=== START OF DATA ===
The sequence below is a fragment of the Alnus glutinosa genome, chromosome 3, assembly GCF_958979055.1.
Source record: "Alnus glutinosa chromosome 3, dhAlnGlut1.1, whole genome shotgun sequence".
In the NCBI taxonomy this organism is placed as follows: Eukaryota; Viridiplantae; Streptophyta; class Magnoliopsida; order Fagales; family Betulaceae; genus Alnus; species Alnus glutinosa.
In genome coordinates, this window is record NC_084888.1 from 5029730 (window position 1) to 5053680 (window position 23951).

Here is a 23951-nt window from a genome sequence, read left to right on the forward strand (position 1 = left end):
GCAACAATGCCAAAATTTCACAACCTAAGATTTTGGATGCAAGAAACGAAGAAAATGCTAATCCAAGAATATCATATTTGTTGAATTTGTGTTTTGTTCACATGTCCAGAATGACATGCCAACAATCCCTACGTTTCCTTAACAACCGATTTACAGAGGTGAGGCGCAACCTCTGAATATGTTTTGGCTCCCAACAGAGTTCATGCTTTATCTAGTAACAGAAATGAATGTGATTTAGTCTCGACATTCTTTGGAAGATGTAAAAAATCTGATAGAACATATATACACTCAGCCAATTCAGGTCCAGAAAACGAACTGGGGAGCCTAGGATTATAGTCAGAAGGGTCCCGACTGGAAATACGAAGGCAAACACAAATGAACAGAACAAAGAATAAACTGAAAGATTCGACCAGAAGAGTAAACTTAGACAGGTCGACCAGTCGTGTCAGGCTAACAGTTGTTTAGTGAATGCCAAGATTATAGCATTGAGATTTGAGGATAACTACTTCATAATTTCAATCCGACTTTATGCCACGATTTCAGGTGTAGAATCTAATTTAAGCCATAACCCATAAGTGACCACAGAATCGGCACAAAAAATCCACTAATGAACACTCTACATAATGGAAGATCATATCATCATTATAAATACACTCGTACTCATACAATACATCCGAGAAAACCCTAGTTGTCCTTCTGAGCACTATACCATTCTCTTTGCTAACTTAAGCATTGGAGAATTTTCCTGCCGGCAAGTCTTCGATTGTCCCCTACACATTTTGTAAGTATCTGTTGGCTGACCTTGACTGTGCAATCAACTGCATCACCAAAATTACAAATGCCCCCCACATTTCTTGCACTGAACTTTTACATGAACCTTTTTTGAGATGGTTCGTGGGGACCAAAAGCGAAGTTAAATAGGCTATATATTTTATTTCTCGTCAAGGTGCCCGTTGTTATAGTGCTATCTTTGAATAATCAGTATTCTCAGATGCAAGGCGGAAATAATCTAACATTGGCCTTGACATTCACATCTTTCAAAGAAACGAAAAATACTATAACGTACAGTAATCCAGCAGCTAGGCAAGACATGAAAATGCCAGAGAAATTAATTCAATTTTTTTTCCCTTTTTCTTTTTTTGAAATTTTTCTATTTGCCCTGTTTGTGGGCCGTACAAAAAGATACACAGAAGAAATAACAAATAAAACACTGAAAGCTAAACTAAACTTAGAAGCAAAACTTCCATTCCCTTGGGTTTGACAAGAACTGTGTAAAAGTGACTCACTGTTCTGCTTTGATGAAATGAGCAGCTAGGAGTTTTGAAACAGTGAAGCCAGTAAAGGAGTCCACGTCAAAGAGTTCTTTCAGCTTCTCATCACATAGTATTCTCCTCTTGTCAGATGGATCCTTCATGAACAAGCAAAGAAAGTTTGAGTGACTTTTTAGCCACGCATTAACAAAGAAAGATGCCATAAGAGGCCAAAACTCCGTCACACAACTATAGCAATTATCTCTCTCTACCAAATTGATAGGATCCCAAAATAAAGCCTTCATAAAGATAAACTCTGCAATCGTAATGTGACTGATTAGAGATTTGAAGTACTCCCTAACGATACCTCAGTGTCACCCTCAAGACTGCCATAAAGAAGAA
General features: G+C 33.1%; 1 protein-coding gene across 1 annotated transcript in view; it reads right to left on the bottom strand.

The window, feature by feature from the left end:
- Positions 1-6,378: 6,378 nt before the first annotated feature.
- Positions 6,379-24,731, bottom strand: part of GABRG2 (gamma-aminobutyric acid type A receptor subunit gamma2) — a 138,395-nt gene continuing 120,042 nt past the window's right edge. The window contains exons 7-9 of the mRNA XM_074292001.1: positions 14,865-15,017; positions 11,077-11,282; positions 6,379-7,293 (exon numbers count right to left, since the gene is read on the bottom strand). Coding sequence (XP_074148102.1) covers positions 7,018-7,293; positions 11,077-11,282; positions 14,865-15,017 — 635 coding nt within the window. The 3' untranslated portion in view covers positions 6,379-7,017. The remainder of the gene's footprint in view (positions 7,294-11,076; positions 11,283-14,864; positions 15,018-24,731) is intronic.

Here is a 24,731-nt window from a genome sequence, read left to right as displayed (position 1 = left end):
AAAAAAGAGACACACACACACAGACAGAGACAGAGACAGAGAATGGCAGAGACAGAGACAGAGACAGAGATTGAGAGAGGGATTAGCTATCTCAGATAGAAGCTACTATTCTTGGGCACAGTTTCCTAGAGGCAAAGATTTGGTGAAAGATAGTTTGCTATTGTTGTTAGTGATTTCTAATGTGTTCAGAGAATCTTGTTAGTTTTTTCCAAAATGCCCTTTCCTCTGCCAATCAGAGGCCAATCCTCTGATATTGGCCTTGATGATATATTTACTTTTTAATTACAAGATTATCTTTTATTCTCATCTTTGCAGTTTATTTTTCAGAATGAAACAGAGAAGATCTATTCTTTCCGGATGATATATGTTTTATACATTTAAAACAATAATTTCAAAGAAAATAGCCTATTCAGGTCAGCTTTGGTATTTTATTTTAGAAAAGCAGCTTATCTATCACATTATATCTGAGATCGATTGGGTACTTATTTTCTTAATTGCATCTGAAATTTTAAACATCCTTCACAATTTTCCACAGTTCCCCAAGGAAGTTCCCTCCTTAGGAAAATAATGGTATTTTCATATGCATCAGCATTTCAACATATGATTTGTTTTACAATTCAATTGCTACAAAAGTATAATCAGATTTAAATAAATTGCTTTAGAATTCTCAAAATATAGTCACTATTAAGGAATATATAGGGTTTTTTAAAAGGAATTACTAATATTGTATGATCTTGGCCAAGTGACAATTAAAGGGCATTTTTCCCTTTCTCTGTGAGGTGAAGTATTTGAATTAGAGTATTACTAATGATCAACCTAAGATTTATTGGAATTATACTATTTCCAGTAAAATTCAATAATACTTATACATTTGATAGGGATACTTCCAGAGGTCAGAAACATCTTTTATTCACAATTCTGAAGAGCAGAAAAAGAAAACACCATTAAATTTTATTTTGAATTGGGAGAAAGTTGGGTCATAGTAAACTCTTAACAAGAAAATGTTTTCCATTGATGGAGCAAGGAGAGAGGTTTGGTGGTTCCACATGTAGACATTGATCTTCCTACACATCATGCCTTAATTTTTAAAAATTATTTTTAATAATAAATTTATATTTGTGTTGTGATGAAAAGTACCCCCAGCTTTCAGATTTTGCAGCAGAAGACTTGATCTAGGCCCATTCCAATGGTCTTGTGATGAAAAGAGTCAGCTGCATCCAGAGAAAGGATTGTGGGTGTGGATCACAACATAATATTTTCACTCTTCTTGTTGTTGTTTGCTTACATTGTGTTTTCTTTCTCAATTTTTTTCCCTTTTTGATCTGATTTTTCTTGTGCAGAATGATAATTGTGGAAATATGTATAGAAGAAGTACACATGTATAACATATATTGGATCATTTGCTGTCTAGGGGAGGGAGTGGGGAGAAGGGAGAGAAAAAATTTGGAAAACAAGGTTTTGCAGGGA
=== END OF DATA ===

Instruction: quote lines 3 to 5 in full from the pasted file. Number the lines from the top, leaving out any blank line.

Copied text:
In the NCBI taxonomy this organism is placed as follows: Eukaryota; Viridiplantae; Streptophyta; class Magnoliopsida; order Fagales; family Betulaceae; genus Alnus; species Alnus glutinosa.
In genome coordinates, this window is record NC_084888.1 from 5029730 (window position 1) to 5053680 (window position 23951).

Here is a 23951-nt window from a genome sequence, read left to right on the forward strand (position 1 = left end):